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Gender Poverty in Tunisia: Is there A Feminization Issue?

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  • Sami Bibi

    () (Department of Economics, University of Laval, Quebec, Canada.)

  • Rim Chatti

Abstract

This paper investigates the association between gender and poverty in Tunisia based upon an empirical analysis of 1990 and 2000 household surveys. It also tests whether there is a widespread feminization of poverty. To achieve these goals, the paper suggests a theoretically sound method to compute expenditure-based incidence of poverty and tests for differences in headcount ratio between female- and male-headed households for a given period and whether this difference is increasing over time. Stochastic dominance tests are also performed to avoid arbitrary choices of poverty lines and indices. The results suggest that although the female headed households would be subjected unequal treatment in the labor market, they are not poorer than their male counterpart as they live with more active persons. However, as we increase the poverty line, the poverty difference between female and male headed households rises to the detriment of female-headed households and becomes statistically significant. But what is more disquieting is that this difference will increase over time due to the fall in both the level and the returns of the female assets.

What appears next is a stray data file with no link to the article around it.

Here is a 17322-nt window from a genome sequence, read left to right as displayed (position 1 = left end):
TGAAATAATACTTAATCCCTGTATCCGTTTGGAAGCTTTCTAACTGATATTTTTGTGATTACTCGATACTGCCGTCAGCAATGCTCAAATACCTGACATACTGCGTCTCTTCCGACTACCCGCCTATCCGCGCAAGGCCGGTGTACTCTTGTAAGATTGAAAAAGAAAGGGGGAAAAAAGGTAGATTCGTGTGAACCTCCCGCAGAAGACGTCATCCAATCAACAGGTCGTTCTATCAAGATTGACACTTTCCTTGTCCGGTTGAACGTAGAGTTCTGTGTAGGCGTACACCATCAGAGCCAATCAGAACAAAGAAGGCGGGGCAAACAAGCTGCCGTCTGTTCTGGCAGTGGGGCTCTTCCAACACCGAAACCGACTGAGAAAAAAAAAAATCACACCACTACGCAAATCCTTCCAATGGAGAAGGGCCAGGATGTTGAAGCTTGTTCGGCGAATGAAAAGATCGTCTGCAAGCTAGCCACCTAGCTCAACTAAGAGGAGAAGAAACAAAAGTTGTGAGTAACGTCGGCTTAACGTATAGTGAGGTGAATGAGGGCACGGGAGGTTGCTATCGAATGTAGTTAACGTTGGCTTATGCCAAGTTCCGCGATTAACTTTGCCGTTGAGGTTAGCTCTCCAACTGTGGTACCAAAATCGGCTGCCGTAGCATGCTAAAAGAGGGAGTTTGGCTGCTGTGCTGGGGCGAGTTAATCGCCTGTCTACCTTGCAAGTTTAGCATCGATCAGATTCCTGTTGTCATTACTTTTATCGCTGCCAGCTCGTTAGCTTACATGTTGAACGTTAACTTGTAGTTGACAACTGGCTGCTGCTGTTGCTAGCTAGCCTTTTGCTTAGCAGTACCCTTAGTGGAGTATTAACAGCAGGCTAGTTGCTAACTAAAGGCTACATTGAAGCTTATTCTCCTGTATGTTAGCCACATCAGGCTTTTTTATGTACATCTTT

Suggested Citation

  • Sami Bibi & Rim Chatti, 2010. "Gender Poverty in Tunisia: Is there A Feminization Issue?," Working Papers 512, Economic Research Forum, revised 03 Jan 2010.
  • Handle: RePEc:erg:wpaper:512
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    References listed on IDEAS

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    1. Oaxaca, Ronald, 1973. "Male-Female Wage Differentials in Urban Labor Markets," International Economic Review, Department of Economics, University of Pennsylvania and Osaka University Institute of Social and Economic Research Association, vol. 14(3), pages 693-709, October.
    2. Zheng, Buhong, 1997. " Aggregate Poverty Measures," Journal of Economic Surveys, Wiley Blackwell, vol. 11(2), pages 123-162, June.
    3. Alan S. Blinder, 1973. "Wage Discrimination: Reduced Form and Structural Estimates," Journal of Human Resources, University of Wisconsin Press, vol. 8(4), pages 436-455.
    4. Russell Davidson & Jean-Yves Duclos, 2000. "Statistical Inference for Stochastic Dominance and for the Measurement of Poverty and Inequality," Econometrica, Econometric Society, pages 1435-1464.
    5. Daniel T. Slesnick, 1998. "Empirical Approaches to the Measurement of Welfare," Journal of Economic Literature, American Economic Association, vol. 36(4), pages 2108-2165, December.
    6. Joan R. Rodgers, 1991. "Female-Headed Families: Why Are They So Poor?," Economics Working Paper Archive wp_45, Levy Economics Institute.
    7. Ravallion, M., 1998. "Poverty Lines in Theory and Practice," Papers 133, World Bank - Living Standards Measurement.
    8. Sen, Amartya K, 1976. "Poverty: An Ordinal Approach to Measurement," Econometrica, Econometric Society, vol. 44(2), pages 219-231, March.
    9. Peragine, Vitorocco, 1999. " The Distribution and Redistribution of Opportunity," Journal of Economic Surveys, Wiley Blackwell, vol. 13(1), pages 37-69, February.
    10. Takayama, Noriyuki, 1979. "Poverty, Income Inequality, and Their Measures: Professor Sen's Axiomatic Approach Reconsidered," Econometrica, Econometric Society, vol. 47(3), pages 747-759, May.
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    Cited by:

    1. Shireen AlAzzawi, 2015. "Is there Feminization of Poverty in Egypt?," Working Papers 926, Economic Research Forum, revised Jul 2015.

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